Thursday, 8 December 2011

Surrealism and Randomly Generated Art

Over the last few days I've been reading a couple of books as part of my research for the journal, the first book is called "Movements in Modern Art: Surrealism" by Fiona Bradley and the second is "The Innocent Eye: Children's Art and the Modern Artist" by Jonathan Fineberg.

On reading these two books it suddenly occurred to me that I've dabbled with surrealist methods to produce work in the past and completely over looked the importance these methods had in moving me forward. I have always been drawn to randomly generated art such as doodle art and most recently Jon Burgerman and found it difficult to pinpoint what it was I actually enjoyed about the work. I now realise it’s the freedom of expression and randomness that comes through in these works.

I was looking through some old sketchbooks after reading about the automatic drawing techniques used by surrealists like Andre Masson and I feel like Paul Klee did when he found his old childhood drawings. Below are a few pages of my automatisms done in the first year of my degree. By looking at these random's I believe this is the true me. I’ve been using pen and ink over the last year, which I feel really comfortable with, but am wondering if my cross-hatching methods have become too laboured. By this I mean it's possibly taking over as I have a tendency to get carried away. I guess it's a case of finding the right balance and harmony which will become refined with time. Perhaps by simplifying the hatching to areas of shadow would work best for me as I did in the chicken empathy illustration last year.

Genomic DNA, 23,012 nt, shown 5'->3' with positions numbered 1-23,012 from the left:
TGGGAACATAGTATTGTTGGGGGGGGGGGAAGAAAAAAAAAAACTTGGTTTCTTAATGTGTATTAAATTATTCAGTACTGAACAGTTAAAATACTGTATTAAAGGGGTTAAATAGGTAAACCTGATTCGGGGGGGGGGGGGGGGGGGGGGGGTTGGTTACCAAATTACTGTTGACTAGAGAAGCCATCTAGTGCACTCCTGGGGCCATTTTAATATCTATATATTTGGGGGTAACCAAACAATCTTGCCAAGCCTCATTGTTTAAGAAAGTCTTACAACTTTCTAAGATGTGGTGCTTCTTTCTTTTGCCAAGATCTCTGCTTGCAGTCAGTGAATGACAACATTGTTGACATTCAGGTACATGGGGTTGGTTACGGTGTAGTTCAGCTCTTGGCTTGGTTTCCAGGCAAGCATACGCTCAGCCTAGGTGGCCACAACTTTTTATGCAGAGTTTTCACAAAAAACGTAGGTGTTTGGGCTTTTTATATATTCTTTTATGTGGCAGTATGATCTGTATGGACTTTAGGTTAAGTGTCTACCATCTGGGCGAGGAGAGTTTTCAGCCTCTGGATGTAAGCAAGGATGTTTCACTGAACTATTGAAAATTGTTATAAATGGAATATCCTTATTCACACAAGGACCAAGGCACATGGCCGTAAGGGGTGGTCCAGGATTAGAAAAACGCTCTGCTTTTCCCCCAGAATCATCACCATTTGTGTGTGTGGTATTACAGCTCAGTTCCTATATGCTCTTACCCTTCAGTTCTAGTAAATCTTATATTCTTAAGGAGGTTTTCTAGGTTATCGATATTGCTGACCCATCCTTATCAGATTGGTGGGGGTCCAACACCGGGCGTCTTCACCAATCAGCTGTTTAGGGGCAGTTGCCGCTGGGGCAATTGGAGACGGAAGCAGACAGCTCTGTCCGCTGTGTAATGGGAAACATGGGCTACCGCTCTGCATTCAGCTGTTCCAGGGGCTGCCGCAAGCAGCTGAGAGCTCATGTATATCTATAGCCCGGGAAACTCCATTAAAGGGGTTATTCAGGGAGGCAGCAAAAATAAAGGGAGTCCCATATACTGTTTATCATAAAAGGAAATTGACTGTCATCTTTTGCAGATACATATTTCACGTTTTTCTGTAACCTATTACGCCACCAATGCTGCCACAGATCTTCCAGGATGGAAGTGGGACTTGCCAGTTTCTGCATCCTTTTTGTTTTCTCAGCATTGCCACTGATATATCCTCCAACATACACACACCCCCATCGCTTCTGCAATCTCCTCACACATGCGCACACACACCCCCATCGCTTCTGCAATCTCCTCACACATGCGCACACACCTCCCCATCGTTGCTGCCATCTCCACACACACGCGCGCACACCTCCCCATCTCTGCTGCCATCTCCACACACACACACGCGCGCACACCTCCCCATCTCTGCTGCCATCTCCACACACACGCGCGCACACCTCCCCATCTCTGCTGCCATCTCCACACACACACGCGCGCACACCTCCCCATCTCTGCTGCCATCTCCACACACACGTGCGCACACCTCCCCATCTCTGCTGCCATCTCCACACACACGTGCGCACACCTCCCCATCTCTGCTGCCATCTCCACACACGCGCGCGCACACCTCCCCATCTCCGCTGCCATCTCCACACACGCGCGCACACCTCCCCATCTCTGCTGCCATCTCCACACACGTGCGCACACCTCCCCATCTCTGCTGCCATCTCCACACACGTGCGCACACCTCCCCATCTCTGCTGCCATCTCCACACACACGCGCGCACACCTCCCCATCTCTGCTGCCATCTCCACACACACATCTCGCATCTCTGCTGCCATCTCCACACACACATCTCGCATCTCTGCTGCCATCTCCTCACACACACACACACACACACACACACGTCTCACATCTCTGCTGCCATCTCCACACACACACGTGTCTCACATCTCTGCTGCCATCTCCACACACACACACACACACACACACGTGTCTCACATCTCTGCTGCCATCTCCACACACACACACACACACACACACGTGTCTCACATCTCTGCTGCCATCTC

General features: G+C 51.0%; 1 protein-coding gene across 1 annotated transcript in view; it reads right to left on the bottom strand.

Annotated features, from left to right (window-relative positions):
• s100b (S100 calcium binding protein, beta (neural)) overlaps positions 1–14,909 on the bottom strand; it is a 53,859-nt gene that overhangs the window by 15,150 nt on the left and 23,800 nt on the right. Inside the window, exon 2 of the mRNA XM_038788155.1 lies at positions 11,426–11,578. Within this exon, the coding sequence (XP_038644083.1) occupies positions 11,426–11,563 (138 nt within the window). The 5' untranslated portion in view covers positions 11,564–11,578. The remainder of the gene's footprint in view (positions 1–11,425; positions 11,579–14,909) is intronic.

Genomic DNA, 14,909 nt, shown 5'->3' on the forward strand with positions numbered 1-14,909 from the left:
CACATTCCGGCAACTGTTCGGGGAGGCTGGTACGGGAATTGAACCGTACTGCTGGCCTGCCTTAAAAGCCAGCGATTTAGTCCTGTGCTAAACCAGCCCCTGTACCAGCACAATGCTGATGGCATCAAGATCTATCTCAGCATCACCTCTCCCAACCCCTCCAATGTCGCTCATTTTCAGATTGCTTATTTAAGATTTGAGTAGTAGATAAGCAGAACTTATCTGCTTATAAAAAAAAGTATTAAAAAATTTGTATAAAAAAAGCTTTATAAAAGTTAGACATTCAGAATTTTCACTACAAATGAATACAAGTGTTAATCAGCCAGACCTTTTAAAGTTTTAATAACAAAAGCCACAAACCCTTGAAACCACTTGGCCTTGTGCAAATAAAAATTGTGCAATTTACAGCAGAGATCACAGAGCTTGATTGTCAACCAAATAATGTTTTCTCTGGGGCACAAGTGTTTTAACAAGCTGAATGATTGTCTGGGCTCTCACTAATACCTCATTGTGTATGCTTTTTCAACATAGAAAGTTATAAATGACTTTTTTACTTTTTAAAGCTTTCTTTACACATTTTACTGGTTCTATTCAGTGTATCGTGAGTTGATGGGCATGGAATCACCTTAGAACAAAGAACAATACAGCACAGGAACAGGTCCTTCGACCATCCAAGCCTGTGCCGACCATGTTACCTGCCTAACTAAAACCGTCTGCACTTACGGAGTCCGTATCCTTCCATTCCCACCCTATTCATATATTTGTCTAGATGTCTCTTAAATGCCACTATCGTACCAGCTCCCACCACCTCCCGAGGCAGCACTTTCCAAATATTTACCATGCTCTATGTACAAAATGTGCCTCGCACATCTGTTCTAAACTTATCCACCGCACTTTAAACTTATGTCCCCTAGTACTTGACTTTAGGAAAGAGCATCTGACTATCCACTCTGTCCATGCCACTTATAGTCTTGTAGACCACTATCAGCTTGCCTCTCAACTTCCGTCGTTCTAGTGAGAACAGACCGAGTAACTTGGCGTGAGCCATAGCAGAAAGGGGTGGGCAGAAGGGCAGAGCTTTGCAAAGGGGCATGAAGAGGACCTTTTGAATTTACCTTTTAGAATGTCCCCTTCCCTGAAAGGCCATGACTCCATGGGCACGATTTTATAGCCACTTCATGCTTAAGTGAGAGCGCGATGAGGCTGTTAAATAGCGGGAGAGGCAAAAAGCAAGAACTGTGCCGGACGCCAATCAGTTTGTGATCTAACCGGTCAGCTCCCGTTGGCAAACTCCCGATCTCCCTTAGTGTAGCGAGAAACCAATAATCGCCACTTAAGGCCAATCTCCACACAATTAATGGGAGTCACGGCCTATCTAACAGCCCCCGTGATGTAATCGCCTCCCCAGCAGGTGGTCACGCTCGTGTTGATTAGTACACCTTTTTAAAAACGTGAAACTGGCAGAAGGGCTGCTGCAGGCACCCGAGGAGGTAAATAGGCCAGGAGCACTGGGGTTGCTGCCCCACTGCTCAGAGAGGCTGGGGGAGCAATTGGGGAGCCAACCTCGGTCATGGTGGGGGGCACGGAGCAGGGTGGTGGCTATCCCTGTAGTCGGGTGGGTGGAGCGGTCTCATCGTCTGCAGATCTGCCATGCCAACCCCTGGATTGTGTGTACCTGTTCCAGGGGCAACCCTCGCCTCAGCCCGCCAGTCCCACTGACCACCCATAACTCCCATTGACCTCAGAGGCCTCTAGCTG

Most recently I have realised the projects I have found truly excited me were the ones where I had an arbitrary beginning i.e. the 'Disney Brief' and most recently the 'Lord Whitney brief' and this has got me thinking how I should approach projects in the future. I find I work best when I'm at play with my work and have found if I start to over-work or complicate things I loose that essence of fun and go through an unproductive stage. The sketchbook pages illustrated below are a great example of me at play with my work and this is what I feel I am currently lacking. From the positive feedback about my portfolio I have decided to give myself a break from Photoshop and Illustrator for a while to explore my hand drawn style to it's fullest.
Sketchbook Randoms 1

Sketchbook Randoms 2
Sketchbook Randoms 3

Sketchbook Randoms 4

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